French study finds 5G increases risk to climate
Deployment of the new mobile internet technology is likely to cause a 'significant increase' in greenhouse gas emissions, an independent climate council has found
France’s roll-out of 5G technology could cause a large increase in carbon emissions, a report published today (December 19) by the Haut Conseil pour le Climat (HCC) has found.
The study, the first of its kind in France, looked at the environmental impact of deploying 5G mobile phone technology in the country - a process that is already underway.
The HCC is an independent body tasked with issuing advice to the government on policies to reduce greenhouse gas emissions.
It found that 5G technology will lead to a significant increase in the carbon footprint of digital technology.
The additional emissions will come mainly from the manufacturing of new devices - smartphones, headsets, etc. - and of network and data centre equipment.
The deployment of 5G will also lead to an increase in electricity production in France, the HCC found.
The carbon footprint of digital technology in France is currently around 15 million tonnes of CO2 equivalent per year. This equates to around 2% of France’s overall carbon footprint, implying the average CO2 emissions is 11 tonnes per person.
To put this amount in perspective, energy information website Energuide states that the average CO2 emissions of a person living in Belgium is eight tonnes per year.
To limit global warming to two degrees celsius, the average level of CO2 emission per capita on our planet must not exceed 2.1 tonnes by 2050, the website states.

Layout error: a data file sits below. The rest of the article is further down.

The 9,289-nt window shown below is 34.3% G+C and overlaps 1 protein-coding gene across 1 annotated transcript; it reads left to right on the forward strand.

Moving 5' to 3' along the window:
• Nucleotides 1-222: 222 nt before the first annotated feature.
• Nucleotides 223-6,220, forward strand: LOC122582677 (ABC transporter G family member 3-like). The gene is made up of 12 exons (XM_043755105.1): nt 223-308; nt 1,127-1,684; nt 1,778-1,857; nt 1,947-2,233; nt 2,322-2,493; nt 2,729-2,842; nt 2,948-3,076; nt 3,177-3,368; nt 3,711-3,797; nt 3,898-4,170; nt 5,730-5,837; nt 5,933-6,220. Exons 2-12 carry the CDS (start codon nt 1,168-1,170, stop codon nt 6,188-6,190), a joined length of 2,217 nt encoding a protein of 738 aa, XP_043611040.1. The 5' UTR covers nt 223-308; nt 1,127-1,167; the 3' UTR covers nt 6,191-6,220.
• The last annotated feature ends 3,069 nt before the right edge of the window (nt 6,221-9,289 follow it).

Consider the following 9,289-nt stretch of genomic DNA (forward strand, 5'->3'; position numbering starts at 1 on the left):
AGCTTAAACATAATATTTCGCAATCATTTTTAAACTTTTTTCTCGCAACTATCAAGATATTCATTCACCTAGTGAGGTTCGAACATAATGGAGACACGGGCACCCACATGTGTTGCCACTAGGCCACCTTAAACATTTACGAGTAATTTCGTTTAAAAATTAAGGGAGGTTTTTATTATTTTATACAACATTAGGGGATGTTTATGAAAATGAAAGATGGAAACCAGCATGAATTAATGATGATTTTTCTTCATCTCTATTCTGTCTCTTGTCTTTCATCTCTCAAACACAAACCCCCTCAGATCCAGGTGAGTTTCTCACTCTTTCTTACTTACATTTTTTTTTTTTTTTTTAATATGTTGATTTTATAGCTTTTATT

The HCC report found that 5G technology could add between 2.7 to 6.7 million tonnes of CO2 equivalents per year by 2030.
The report stated that there have been insufficient evaluations into the theoretical positive impact of 5G on the environment, such as a decrease in transport demand, improvements in energy efficiency, etc.
The HCC issued five recommendations to the government.
These included clarifying climate issues before deploying new technologies, such as 5G, imposing carbon footprint limits on phone operators deploying 5G and better informing the public about waste or disproportionate use of energy associated with digital services.
France’s 5G roll-out
Eventually, all sites in France will be required to provide a 5G service, but the initial phases are as followed:
5G in 3,000 sites by 2022, 8,000 sites by 2024 and 10,500 sites by 2025.
At least 25% of these sites must be in “sparsely populated areas and industrial areas, outside the main metropolitan zones,” France’s telecommunications regulatory agency Arcep states.
A spokesperson at Arcep said that there is also an obligation for the four telecoms operators to increase 4G coverage.
From 2022, at least 75% of sites [in France] should benefit from a mobile internet download speed of at least 240Mbps (megabits per second). By the end of 2025, 90% of sites should offer this speed.
France is not the first country in Europe to introduce 5G.
It has already been launched in Spain, Italy, Germany, the UK and Switzerland.
Worldwide, South Korea is leading the way in deployment and marketing of 5G on frequencies similar to Europe.
Arcep will be publishing maps at the beginning of 2021 to chart the rollout of 5G.
This will include the locations of the sites that the operators plan to bring into service within three months and the locations of the sites for which an application for planning permission has been filed.